Viktoriya Wolff

DSC01414b email me:
See Articles by Viktoriya Wolff

When I first moved to the US, I was shocked by how many packaged and prepared foods there were available. Even fresh foods were vast and included organic offerings. I made several discoveries for myself that year: produce would not spoil and looked almost plastic which no bugs would touch, milk could stay a month or more and would never separate the fat and fruit juices could last months refrigerated. Yet there is a huge percentage of people in one of the most industrialized countries still suffering from diseases related to malnutrition and overconsumption of high caloric foods. And the expenses that goes with that, … let’s not go there. That was all so horrific and new for me; something that should be so natural and as simple as eating became so complicated and dangerous. Learning the importance of reading food labels and understanding marketing tricks was an additional task for me. I realized that one could make shopping a full-time job, just sorting out what’s edible at that big supermarket. High industrialization has made big changes in what is offered and what is consumed today and unfortunately it requires the public to be armed with some nutrition knowledge.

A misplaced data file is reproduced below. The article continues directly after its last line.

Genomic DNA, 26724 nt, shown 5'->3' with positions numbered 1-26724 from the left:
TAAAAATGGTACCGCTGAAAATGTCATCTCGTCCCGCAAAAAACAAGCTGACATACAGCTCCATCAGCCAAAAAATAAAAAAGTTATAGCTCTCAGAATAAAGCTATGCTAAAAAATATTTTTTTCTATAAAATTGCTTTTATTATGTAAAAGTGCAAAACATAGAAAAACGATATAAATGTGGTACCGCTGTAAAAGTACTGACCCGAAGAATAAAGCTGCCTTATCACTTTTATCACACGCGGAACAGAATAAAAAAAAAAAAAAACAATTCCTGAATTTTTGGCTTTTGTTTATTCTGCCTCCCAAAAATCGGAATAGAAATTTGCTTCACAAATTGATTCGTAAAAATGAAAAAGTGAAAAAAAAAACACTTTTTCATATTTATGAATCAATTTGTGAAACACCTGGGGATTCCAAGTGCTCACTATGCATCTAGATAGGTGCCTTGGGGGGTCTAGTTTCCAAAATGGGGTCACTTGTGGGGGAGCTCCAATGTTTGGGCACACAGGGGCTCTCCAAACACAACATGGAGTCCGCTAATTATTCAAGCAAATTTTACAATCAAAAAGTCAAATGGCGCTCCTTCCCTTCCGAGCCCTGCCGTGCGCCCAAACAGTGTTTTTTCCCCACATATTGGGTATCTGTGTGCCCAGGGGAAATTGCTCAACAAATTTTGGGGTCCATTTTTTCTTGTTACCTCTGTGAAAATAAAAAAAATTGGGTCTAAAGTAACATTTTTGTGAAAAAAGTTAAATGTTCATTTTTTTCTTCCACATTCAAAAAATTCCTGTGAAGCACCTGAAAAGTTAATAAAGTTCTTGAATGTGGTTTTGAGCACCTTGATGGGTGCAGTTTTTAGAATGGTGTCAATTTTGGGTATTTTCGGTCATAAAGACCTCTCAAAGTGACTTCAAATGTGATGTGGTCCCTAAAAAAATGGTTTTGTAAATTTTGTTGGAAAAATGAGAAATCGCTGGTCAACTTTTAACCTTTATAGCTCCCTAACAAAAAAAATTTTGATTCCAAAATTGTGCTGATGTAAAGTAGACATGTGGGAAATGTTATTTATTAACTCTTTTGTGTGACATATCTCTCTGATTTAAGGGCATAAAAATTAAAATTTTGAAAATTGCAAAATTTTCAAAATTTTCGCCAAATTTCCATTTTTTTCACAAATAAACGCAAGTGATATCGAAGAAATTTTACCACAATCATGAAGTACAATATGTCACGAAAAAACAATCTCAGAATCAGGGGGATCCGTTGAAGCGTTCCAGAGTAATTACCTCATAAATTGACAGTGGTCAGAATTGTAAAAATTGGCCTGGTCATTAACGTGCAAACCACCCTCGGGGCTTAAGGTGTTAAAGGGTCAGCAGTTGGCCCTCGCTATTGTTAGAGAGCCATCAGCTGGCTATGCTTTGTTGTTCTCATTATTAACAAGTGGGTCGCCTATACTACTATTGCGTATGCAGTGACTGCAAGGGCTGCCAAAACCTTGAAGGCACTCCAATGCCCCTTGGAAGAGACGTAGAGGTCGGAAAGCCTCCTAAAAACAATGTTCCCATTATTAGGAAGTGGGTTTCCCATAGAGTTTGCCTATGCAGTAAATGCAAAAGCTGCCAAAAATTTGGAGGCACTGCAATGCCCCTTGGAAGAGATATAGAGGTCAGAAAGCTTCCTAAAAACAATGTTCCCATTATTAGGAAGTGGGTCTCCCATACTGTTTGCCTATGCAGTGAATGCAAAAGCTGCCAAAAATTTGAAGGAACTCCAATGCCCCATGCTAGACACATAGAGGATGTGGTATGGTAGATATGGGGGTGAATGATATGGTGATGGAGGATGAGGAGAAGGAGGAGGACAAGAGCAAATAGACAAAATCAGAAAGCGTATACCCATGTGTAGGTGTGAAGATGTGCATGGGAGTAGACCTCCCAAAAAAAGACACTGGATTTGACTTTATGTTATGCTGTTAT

As I was trying to learn it all on my own, my interest in nutrition began to grow, which eventually brought me to Utah State University to receive a B.S degree in Nutrition Science with minor in Chemistry and Food Science. There are only a handful of Universities in US that have Nutrition Science programs that include several emphasis which are separate from Registered Dietitian programs and even fewer of them have both Master’s and PhD programs available like USU.

Today, my passion for nutrition and understanding its role and function is way beyond what I ever thought possible before I moved from Eastern Europe. I am involved in research, I also follow and critique nutrition studies, and I never take the conclusion for granted before I analyze the study design, methods and bias that can go with that. As the science of nutrition began to develop, there were several bumps on its way which brought some public misunderstanding and mistrust. This is why the nutrition findings and any other science findings must be analyzed, critiqued and replicated before journalists and food manufactures grab these findings as law. I feel it is important for nutrition professionals to help the public recognize the usefulness of the new findings. And that is what I am passionate about.